The stilted thinking is evident in the third DNA defect of the INDU. While this university is expected to incorporate the existing tri-services institutions for PME, it does not have any plans to address an existing anomaly, the absence of civilian faculty. Indian exceptionalism continues here — among ‘mature democracies’ India is rare in that civilians are denied the opportunity to teach at higher defence colleges, which prevents military officers from having precisely the type of broader exposure that is unavailable to them in the course of their service duties. The project report for the INDU states that it will eventually require around 300 civilians for its faculty even though currently none of the existing tri-services institutes have any civilian faculty.

But could the INDU hire 300 civilian faculty tomorrow even if it really wanted to? Even in the best of circumstances, hiring so many faculty in a short time is extremely difficult. Of course, it is simple if mechanistic genuflections to paper qualifications are all that matter. The difficulties are rooted in broader travails of Indian higher education. A cursory scan of the research output or student profiles of the 29 universities in India which have departments of defence studies would reveal a rather depressing state of affairs. There is more talent in the think tanks, but in this day and age unless there is a conscious attempt to tap talent outside serving and retired military officers, the INDU will become yet another babudom masquerading as deep thinking — which would defeat the entire purpose of this endeavour.

If the government is serious in its intention to create an institute of ‘national importance’, then in addition to releasing documents it must implement two additional measures. First, it should broaden the membership of the INDU cell located in the Integrated Defence Staff beyond the military officers who serve on a rotational basis and lack expertise in higher education or professional military education. And it should retain the few who by interest and hard work develop some understanding but are, in classic Indian bureaucratic style, posted out as if to emphasise that expertise is a dangerous thing.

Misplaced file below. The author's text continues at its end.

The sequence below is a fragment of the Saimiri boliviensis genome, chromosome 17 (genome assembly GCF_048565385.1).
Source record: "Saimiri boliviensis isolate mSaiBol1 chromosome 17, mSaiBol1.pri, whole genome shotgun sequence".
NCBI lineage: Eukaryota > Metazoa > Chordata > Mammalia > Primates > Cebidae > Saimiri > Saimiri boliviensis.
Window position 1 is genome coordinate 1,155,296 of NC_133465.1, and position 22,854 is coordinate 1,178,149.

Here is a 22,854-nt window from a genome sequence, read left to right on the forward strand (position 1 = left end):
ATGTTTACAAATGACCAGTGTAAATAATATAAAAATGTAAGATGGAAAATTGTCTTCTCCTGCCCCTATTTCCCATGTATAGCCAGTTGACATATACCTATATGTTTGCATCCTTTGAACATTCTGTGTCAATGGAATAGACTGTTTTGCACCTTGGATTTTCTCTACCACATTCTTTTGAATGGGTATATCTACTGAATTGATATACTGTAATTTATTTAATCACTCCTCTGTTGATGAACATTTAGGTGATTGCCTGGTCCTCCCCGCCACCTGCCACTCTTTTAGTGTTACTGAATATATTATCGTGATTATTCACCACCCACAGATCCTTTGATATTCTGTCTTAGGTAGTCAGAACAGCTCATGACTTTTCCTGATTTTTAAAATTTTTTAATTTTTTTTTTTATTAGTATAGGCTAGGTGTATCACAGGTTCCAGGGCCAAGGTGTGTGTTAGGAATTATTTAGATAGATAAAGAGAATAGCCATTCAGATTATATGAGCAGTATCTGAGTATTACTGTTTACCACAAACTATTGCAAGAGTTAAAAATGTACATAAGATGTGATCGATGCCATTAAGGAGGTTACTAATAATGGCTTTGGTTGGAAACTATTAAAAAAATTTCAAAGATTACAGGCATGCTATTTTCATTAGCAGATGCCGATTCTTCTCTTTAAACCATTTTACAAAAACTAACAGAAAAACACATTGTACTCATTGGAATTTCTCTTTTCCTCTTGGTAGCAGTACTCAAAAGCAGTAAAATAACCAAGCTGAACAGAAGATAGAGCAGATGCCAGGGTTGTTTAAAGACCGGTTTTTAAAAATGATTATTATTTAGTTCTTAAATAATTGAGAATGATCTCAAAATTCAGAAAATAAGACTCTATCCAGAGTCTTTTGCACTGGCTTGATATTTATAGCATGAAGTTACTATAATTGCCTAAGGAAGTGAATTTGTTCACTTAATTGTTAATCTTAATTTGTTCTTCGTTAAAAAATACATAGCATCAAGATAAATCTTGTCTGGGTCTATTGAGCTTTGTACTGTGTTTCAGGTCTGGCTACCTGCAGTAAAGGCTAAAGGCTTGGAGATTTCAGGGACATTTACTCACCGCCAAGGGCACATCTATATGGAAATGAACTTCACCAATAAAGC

If the INDU is to live to its potential, the complexity of India’s national security challenges needs to be recognised. This means that while the armed forces should have the largest representation, the INDU should not be a monopoly of the armed forces. The INDU will only succeed if all relevant organs of the Indian state are sensitised to the intricacies of national security and thereby foster a ‘whole of government’ approach. While the plans envisage participant vacancies for police, paramilitary and other civilian bureaucracies, this requires conscious partnering with institutions like the Lal Bahadur Shastri National Academy for Administration and Sardar Patel National Police Academy, as well as the intelligence agencies. Only then can the INDU emerge as an institution that fosters greater cooperation and understanding between different arms of the Indian state.

Learn from best practices The government should move to appoint an academic council, with broader representation than simply bureaucrats and military officers, and house it in a government-sponsored think tank like the Institute for Defence Studies and Analysis. It needs to make conscious efforts to learn about best practices in professional military education from other countries. This is not just for the benefit of India’s natural security but for the armed forces themselves whose senior officers need wider and better exposure to prepare themselves — and for them to prepare India’s civilians — for the challenges ahead. Unless these steps are taken, the INDU will become another costly retirement home, and India’s security will be its collateral damage.

Devesh Kapur is Director of the Center for the Advanced Study of India, University of Pennsylvania. Anit Mukherjee is an Assistant Professor in S. Rajaratnam School of International Studies, Singapore.